Social Construction of Child and Childhood

1406 words - 6 pages Social construction of child and childhood To start with an overview of social constructionism in very general terms leads to build understandings of child and childhood in a social world more explicitly. Notion of social construction is defined in diverse disciplines and instead of generating a description there are a number of thoughts. “It is sometimes called a movement, at other times a position, a theory, a theoretical orientation, an

Social Construction of Gender and Identity

1725 words - 7 pages specific gender norms and activities they can do in the college community. Faludi’s demonstration on strict gender norms in cadets’ lives bring a better understanding of gender separation in Iranian society that Azar Nafisi point it out in her memoir “Reading Lolita in Tehran.” Moreover, the social construction of gender and identity is not limited in being a true male or a true female, but also it is about fitting in a specific group of people in

Coliseum, the Construction and history of

2223 words - 9 pages Construction of the Coliseum, or Flavian Amphitheater, was begun by Vespasiano c.72 A.D. and inaugurated by his son Titus in 80 A.D. Built on marshy land between the Esquiline and Caelian Hills, it was the first permanent amphitheater to be built in Rome. Its monumental size and grandeur as well as its practical and efficient organization for producing spectacles and controlling the large crowds make it one of the great architectural monuments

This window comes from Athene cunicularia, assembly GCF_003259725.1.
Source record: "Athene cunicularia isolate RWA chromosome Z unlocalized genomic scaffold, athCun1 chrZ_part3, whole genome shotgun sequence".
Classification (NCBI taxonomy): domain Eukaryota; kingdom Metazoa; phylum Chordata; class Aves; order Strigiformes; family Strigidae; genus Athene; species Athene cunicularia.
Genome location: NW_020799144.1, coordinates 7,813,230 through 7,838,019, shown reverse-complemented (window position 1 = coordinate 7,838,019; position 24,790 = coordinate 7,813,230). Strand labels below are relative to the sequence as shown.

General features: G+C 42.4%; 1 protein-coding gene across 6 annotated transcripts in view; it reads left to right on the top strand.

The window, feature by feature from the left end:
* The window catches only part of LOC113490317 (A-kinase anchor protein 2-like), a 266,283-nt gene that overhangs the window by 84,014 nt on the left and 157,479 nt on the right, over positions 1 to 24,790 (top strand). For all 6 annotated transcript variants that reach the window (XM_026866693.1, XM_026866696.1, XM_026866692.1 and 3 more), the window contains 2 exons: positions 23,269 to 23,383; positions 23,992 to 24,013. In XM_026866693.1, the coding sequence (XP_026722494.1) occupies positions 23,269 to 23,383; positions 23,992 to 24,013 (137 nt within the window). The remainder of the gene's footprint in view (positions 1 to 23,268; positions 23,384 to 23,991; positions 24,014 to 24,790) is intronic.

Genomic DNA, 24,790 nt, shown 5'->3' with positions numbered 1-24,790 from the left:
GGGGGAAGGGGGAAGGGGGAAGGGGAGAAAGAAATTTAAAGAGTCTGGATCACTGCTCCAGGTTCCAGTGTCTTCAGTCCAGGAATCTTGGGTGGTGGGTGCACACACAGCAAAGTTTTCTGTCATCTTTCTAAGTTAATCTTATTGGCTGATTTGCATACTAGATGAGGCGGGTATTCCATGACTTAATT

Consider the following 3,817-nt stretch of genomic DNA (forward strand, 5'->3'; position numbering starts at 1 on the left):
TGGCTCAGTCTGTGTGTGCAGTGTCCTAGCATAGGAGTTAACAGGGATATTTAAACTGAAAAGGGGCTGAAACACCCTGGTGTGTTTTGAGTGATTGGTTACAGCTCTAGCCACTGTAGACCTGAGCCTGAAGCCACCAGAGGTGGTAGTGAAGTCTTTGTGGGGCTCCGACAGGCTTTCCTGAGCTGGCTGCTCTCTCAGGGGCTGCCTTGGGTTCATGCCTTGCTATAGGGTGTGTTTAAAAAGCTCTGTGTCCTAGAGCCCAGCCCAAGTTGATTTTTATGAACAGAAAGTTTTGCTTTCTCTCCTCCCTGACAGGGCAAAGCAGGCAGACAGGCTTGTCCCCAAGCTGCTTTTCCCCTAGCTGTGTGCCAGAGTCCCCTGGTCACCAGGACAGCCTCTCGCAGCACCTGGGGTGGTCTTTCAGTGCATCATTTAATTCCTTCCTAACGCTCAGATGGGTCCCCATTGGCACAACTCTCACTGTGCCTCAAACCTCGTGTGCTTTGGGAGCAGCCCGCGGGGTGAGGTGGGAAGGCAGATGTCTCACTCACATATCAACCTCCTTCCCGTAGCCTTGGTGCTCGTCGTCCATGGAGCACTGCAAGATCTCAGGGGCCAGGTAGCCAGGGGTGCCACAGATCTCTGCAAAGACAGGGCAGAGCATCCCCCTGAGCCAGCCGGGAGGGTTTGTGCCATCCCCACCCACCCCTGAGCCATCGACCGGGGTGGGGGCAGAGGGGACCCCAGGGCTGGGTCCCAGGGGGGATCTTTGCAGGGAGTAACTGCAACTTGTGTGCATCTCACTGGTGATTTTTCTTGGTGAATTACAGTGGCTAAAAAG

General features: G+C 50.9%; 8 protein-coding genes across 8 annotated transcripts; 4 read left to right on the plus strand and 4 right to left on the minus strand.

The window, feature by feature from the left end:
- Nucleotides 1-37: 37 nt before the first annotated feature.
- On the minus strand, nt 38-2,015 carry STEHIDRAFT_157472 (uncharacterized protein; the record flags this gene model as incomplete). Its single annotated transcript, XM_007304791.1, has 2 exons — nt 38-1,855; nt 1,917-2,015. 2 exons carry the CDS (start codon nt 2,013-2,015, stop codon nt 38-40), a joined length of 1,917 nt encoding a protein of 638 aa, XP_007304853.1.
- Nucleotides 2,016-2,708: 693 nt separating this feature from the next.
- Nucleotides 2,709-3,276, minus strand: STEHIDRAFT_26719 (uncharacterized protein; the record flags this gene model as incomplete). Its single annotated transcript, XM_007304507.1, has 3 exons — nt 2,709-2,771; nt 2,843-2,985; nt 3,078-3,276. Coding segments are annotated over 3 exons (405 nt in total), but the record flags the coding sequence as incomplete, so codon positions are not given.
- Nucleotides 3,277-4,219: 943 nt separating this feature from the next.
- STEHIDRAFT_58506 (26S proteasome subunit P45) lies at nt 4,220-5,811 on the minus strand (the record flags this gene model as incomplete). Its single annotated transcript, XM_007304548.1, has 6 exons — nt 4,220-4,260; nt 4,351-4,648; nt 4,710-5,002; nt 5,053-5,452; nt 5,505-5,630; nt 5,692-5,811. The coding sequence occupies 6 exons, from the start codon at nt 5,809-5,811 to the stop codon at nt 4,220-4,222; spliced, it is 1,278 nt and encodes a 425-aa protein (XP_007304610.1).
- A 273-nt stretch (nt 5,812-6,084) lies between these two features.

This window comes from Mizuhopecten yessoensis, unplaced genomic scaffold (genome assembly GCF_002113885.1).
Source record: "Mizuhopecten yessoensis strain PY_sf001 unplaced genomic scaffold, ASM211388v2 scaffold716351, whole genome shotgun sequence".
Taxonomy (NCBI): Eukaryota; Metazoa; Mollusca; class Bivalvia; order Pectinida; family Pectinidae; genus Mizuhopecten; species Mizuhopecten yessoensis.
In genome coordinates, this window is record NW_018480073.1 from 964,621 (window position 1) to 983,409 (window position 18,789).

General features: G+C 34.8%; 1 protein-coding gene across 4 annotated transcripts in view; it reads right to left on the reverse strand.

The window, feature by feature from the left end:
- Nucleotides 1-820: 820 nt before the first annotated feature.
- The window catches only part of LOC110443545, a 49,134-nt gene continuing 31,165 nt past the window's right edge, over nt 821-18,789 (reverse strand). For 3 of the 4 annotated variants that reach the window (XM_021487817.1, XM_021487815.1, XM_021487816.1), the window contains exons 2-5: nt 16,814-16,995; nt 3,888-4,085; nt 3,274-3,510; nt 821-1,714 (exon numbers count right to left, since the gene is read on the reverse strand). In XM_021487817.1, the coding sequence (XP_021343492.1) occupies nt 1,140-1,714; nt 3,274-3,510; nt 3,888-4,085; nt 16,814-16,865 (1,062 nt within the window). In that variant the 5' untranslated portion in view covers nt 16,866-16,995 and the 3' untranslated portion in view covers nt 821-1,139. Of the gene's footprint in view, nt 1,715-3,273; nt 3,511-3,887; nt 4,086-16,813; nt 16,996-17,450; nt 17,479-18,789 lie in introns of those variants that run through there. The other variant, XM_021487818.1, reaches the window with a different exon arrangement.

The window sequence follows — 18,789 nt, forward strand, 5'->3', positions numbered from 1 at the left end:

Design and Construction of The Titanic

1325 words - 5 pages , Margaret Brown. The doomed fates of the Titanic have motivated much discussion concerning why it was a disaster. The Titanic boasted unsinkable status and its demise will affect the way we build ships today and how we boast them. A passenger of the Titanic states, ?The design and construction skills of the yard were outstanding, and the captain E.J. Smith and workforce took great pride?? (Adams 10). The Titanic couldn?t have been possible

Irish Settlements in Eastern Canada: A Study of Cultural Transfer and Adaptations by John Mannion